What is narrative analysis?

“Narrative analysis has both a long history and is an umbrella term for multiple, often quite distinct but sometimes overlapping (and sometimes confusing) approaches. Narrative approaches are diverse, and discourses depicting their complexity are correct.”

Emily Bishop, 2012: 371

Narratives make us human. Narrative researchers claim that narratives are our means of sense-making. Clandinin and Rosiek (2007: 55) describe narrative inquiry as beginning “with a pragmatic ontology that treats lived experience as both the beginning and ending points of inquiry”.

There are two main approaches to narrative analysis, event centered or experience centered narrative analysis. Event centred narrative analysis is also called a Labovian approach, after its creator William Labov. It is a very structured way of identifying and/or coding narratives using the below six-part model. Drawing on Labov, researchers tend to conduct fine-grained socio-linguistic analyses of participants' speech.

Labov’s 6-part model:

  1. Abstract

  2. Orientation

  3. Complicating action

  4. Result

  5. Evaluation

  6. Coda

A major down side of this approach is that it excludes many narratives that do not fit its strict formula for what makes a narrative. As Patterson notes (2008): “There is much to be gained from the Labovian approach but if one takes a strictly Labovian approach to some types of data then much will be lost” (Patterson, 2008 in Doing Narrative Research).

An experience-centered approach captures more of ‘the narrative’. Experience centred narrative research focuses on the personal narrative, which includes “all sequential and meaningful stories of personal experience that people produce” (Squire, 2008: 42). This sees the data analysed for the story it tells – thus permitting the researcher to not only explore particular personal experiences, but also the context of those experiences, the key players, and the way the participant sees themselves in relation to the experience. Experience centred narrative analysis provides a more holistic approach to data than other narrative approaches – moving away from the fragmentation and de-contextualisation of data and towards an analysis of the gestalt of the narrative. This allows for the analysis to be grounded in the biographical contingencies of individuals’ lives (Hollway and Jefferson, 2000), which is essential for many qualitative studies to achieve their aims.

Experience-centered narrative researchers understand that narratives are constructed (or reconstructed), that stories are performed differently in different contexts and this element of a narrative can also be analysed. Researchers may choose to analyse non-dialogue narratives, such as the meaningfulness located in interviewer-interviewee interaction. Some have broken down an experience-centred narrative to include both ‘the lived life’ and the ‘told story’ - whereby the lived life represents the factual, objective and transparent representation of a life, and the told life is more constructed (see Chamberlayne, Rustin and Wengraf, 2002).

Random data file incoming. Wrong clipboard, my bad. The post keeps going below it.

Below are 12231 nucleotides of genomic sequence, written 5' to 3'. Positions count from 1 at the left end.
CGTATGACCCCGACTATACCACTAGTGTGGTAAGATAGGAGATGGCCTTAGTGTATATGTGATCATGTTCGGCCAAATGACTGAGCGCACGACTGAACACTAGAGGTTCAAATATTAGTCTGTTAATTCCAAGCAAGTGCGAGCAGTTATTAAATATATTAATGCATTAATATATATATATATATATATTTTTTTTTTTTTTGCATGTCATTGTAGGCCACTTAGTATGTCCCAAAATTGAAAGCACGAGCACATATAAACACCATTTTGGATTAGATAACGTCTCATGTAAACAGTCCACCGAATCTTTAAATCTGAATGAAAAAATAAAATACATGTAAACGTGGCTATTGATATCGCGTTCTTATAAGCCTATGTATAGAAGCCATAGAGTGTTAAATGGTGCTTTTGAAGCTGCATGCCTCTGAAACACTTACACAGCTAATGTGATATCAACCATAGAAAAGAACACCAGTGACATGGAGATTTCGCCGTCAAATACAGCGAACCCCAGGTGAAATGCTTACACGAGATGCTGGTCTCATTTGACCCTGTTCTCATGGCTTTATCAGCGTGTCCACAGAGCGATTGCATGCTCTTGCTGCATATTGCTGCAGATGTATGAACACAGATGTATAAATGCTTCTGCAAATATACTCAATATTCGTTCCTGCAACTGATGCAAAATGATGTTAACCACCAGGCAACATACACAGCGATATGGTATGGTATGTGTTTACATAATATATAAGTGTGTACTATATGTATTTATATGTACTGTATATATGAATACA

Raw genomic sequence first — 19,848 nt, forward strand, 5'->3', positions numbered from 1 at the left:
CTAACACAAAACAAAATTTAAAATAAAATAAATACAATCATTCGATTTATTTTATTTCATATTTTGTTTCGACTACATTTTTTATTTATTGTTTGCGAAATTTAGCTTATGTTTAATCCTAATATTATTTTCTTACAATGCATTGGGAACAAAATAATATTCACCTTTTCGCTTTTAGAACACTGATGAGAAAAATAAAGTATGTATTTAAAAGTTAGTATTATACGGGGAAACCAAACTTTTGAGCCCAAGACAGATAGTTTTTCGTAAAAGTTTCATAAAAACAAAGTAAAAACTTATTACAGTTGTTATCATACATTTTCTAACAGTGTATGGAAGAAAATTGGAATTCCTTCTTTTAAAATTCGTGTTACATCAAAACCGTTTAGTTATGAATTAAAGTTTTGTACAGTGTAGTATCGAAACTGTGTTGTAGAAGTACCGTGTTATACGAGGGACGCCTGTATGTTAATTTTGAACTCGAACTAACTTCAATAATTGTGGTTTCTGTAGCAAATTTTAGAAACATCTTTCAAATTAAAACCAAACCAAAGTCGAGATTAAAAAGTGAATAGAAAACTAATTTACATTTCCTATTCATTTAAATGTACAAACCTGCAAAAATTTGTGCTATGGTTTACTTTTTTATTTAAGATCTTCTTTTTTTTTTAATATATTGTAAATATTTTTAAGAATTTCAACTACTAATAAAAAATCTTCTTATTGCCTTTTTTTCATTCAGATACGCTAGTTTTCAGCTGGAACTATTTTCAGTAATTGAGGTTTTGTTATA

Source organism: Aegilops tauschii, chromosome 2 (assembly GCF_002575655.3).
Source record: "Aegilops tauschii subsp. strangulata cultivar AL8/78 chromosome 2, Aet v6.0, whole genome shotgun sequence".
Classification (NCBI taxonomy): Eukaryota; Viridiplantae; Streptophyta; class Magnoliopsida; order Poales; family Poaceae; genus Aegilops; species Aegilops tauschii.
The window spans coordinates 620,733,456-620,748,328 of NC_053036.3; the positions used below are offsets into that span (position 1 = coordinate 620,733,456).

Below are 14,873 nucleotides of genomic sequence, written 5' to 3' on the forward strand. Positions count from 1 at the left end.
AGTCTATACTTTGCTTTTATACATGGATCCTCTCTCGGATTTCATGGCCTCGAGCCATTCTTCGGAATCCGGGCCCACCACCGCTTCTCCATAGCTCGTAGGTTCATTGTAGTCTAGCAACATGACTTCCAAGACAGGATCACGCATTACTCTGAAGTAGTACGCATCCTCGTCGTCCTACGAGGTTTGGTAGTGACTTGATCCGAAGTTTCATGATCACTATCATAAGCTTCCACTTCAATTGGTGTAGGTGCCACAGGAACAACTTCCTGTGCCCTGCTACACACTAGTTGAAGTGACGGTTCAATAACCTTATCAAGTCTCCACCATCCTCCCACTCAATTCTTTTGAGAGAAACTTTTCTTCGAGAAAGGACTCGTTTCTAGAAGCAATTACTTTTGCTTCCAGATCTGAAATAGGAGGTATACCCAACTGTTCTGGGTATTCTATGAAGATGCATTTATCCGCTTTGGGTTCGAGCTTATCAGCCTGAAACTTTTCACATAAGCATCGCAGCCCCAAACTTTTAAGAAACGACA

Similarly, Ann Pheonix’s chapter in Doing Narrative Research introduces the idea of ‘big stories’ and ‘small stories’. She describes layers within data – specifically, macro and micro layers of data. The ‘big stories’ refer to the content of the auto-biographical story, and small stories are the unspoken elements of narrative, the way a narrative is performed, and how people build their narratives, allowing insight into the dilemmas and troubled subject positions speakers negotiate as they tell their stories. It allows a focus on the ways in which narrators construct their biographies. Small stories are also referred to as ‘canonical narratives’. The helpful thing about the big/small story approach is that it captures both the local and situated account within the interview and the broader context of that person’s story telling – the societal context that stories are produced within, which no doubt, influences the story told.

An experience centred approach to narrative analysis is far more difficult than a Labovian approach because it lacks the structure that a Labovian approach comes at the data with - it is by no means a ‘one-size-fits-all’ approach. In fact, the method of analysis may look strikingly different for each project – for example compare this method of analysis to this one.

At Rapid Context our research is primarily informed by peoples lived experiences. During the data gathering stage, our utmost concern is getting to the bottom of the problem, into the nitty-gritty - the heart of the issue that we are investigating. We have found that the best way to do this is to sit one on one with people and ask them to share their lived experience of the research subject with us. Often what follows is a series of stories, because, narrative tends to be the best way of representing and understanding human experience (Clandinin & Connelly, 2000:18).

Want to read more about narrative approaches to research? Sociologist Arthur Frank’s book ‘Letting Stories breathe: A socio-Narratology” is fantastic.

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